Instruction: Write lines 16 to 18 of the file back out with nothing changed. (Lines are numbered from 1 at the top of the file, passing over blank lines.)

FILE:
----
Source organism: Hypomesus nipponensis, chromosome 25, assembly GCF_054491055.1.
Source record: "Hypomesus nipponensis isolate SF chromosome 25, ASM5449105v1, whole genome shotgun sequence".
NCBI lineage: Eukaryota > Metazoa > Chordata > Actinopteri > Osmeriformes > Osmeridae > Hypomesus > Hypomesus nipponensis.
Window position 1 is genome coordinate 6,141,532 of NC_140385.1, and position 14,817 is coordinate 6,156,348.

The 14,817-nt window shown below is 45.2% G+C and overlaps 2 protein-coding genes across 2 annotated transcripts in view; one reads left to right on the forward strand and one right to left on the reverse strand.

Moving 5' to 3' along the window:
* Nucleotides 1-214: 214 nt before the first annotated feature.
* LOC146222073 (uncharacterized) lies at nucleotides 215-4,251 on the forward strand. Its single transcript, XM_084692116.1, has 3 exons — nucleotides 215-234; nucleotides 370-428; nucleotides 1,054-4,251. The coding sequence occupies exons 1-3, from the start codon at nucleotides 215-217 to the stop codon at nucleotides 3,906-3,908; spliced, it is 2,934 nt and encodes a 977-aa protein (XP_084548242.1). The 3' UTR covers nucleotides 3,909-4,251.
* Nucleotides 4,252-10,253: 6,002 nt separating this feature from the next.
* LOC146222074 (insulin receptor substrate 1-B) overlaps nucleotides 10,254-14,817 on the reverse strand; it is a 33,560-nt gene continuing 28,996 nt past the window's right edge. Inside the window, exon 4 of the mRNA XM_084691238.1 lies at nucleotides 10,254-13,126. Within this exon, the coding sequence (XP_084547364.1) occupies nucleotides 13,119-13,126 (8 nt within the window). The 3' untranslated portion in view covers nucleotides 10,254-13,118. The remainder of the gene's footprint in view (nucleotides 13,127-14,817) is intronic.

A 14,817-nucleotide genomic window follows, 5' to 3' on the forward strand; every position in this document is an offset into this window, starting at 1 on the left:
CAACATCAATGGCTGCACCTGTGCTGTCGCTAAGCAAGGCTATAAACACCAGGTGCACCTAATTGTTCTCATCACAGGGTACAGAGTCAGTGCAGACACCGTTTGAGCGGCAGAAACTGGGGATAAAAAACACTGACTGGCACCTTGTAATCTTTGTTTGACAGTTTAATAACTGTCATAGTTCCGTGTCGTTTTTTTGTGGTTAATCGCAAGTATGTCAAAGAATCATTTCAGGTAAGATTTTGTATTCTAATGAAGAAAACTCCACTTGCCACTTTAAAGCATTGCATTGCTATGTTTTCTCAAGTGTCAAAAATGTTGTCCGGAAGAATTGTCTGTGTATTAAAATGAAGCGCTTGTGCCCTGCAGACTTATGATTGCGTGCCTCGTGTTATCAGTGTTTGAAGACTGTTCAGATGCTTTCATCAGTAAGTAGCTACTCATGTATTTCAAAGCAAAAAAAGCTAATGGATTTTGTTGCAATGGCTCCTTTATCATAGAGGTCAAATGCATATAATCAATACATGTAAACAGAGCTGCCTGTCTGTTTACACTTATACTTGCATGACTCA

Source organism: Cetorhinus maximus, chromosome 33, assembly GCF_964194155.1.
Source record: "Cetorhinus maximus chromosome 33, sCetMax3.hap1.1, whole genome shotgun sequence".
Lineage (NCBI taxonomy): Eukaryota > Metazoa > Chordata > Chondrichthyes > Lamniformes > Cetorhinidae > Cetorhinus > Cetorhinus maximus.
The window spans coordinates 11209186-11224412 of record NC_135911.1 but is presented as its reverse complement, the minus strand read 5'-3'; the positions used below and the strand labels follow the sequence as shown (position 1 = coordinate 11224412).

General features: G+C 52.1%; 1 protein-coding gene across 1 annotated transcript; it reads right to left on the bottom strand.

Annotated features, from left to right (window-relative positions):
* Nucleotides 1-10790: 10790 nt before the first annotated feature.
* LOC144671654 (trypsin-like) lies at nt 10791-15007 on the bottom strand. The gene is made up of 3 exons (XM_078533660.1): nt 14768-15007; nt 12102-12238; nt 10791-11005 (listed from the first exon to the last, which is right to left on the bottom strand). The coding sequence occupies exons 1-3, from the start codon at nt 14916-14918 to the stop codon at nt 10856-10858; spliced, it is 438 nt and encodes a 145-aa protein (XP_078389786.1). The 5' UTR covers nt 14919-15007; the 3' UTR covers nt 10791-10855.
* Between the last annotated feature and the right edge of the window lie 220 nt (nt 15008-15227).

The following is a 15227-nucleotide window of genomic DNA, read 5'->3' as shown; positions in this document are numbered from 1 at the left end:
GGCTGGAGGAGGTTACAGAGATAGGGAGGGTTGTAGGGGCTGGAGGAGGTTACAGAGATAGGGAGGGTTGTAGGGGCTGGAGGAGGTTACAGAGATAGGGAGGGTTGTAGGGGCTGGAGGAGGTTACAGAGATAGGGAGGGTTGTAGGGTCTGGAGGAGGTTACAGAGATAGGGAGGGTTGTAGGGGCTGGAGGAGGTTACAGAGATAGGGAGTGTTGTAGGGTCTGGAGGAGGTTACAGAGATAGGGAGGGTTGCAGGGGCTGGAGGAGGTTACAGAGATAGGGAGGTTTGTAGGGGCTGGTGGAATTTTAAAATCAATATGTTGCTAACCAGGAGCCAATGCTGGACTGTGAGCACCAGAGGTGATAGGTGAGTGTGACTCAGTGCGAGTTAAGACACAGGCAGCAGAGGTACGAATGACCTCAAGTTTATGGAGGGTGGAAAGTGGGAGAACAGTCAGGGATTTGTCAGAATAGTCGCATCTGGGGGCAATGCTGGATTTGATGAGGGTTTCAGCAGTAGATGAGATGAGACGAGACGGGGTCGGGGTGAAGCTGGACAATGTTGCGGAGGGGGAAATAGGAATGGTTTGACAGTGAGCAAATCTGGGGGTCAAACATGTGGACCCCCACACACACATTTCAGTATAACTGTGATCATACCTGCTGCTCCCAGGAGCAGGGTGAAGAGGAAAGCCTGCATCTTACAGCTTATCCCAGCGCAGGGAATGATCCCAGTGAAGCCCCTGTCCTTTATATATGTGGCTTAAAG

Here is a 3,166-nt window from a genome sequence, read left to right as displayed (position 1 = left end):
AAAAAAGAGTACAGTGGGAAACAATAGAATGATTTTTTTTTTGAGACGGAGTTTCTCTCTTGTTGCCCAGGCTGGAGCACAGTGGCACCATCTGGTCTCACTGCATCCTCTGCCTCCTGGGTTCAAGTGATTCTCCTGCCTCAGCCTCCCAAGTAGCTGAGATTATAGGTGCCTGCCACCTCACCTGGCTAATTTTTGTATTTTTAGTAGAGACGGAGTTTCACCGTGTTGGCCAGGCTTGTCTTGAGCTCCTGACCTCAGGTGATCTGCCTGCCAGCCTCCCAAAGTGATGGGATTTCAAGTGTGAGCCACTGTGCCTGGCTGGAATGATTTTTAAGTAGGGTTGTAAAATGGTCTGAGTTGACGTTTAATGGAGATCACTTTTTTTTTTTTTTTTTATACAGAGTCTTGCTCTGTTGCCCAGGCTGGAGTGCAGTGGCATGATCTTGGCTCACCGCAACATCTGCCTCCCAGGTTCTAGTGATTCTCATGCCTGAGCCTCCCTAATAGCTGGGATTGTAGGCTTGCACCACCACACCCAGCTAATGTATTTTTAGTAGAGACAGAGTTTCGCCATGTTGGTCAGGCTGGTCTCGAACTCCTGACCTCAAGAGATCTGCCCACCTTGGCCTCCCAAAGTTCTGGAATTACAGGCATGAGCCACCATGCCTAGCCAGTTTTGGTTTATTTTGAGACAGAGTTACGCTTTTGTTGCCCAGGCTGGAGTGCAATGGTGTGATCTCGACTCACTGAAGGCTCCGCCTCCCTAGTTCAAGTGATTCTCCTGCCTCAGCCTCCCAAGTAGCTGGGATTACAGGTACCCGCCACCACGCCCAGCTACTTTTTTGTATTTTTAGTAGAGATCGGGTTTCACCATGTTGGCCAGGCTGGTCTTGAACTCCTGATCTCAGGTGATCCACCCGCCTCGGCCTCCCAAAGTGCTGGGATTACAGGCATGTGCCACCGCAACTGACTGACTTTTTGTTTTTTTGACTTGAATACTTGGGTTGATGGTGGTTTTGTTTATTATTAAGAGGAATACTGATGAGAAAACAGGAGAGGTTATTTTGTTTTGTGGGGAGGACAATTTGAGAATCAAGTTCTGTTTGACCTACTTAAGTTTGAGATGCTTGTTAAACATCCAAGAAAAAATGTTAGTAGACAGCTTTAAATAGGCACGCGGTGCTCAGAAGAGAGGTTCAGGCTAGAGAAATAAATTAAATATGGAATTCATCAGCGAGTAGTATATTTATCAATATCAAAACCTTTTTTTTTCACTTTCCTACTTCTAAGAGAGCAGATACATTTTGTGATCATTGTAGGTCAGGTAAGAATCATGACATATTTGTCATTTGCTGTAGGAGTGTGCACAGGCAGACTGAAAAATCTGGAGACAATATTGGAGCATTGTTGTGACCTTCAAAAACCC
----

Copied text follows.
The window spans coordinates 11209186-11224412 of record NC_135911.1 but is presented as its reverse complement, the minus strand read 5'-3'; the positions used below and the strand labels follow the sequence as shown (position 1 = coordinate 11224412).

General features: G+C 52.1%; 1 protein-coding gene across 1 annotated transcript; it reads right to left on the bottom strand.

Annotated features, from left to right (window-relative positions):